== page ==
The News-Times Insider May 22, 2019
DANBURY — Free pre-kindergarten programs and a commission to study the needs of the city’s bulging school system are part of a plan by a Democratic mayoral candidate to bolster public education.
“Danbury has had the lowest per-pupil spending of any other town or city in Connecticut for the past three years,” said Chris Setaro, who is challenging GOP Mayor Mark Boughton in November. “Blue Ribbon schools in the city have everything to do with the dedication of the district’s talented and passionate educators who do their best every day despite not getting the resources they need.”
Daily Voice Plus May 21, 2019
Chris Setaro, a Democrat running for Danbury mayor, is turning up the heat when it comes to government spending.
“The city’s budget has ballooned more than $100 million in the last 18 years — an increase of more than 70 percent,” Setaro said.
Danbury’s $261.5 million municipal budget was approved on May 7 by the City Council, 14 to 7, along political party lines.
May 15, 2019 Danbury Patch
DANBURY – The Hat City has experienced a change that is longer and wider than Candlewood Lake.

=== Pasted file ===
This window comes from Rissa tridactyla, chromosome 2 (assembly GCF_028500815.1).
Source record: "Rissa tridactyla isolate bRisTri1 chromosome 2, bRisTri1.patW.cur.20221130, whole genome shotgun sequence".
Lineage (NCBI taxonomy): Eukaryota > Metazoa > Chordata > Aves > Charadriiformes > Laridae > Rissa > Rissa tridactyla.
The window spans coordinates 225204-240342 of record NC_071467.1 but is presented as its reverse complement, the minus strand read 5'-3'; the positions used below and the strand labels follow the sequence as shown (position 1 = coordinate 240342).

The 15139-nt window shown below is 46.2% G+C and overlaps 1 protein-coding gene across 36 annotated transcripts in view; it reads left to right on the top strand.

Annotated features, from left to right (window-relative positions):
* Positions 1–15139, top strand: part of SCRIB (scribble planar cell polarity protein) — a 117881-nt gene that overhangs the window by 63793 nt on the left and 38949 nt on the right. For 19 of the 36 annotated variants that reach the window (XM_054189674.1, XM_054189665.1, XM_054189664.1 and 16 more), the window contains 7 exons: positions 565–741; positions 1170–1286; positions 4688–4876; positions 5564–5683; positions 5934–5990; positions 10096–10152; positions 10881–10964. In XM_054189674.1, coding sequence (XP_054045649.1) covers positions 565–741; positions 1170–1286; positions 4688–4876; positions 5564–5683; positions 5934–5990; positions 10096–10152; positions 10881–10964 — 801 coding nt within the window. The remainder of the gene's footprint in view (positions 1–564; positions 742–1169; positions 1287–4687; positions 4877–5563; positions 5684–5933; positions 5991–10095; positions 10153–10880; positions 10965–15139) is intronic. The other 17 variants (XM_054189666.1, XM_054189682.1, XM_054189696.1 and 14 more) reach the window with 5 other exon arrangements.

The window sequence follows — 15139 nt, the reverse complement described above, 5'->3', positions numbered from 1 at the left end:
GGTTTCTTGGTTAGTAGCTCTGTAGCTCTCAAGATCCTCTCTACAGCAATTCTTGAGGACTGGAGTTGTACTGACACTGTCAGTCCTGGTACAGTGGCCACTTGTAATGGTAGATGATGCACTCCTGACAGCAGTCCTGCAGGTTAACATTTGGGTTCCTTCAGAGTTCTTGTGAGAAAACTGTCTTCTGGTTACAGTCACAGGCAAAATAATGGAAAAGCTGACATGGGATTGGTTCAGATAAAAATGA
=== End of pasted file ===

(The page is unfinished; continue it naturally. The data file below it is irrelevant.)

The News-Times May 8, 2019
DANBURY — Mayor Mark Boughton’s $261.5 million budget passed — though Democrats on the City Council are not happy with the city’s spending plan.
The budget was approved 14 to 7 at Tuesday’s City Council meeting with all of the Democrats opposing. The biggest critique was there wasn’t enough money for schools and cultural components, such as the Danbury Museum and Tarrywile Park.
DANBURY, C.T. – Chris Setaro, Democrat
running for Mayor of Danbury, issued the following statement about the 2020
Danbury city budget.
“The city’s budget has ballooned more than $100 million in the last 18 years – an increase of more than 70 percent. While this latest budget proposal doesn’t increase the mill rate, it still increases spending by more than $4.5 million. But not enough of those dollars are going to our schools, improving our roads, or hiring more police officers. For the last three years, the city spent less per student than anyone else in the state, 169 out of 169, and our students are suffering. If we want things to improve, we can’t keep following the status quo – and that’s why I’m running for Mayor.”
“It’s time to have a real conversation about the city’s priorities and direct resources to where they are needed the most. As Mayor, I will prioritize education, infrastructure, and safety, and use every means to raise the revenue we need to hold the line on taxes. Investments made today in better schools, improved roads and community policing will make Danbury an attractive destination for new businesses and families tomorrow and well into the future.”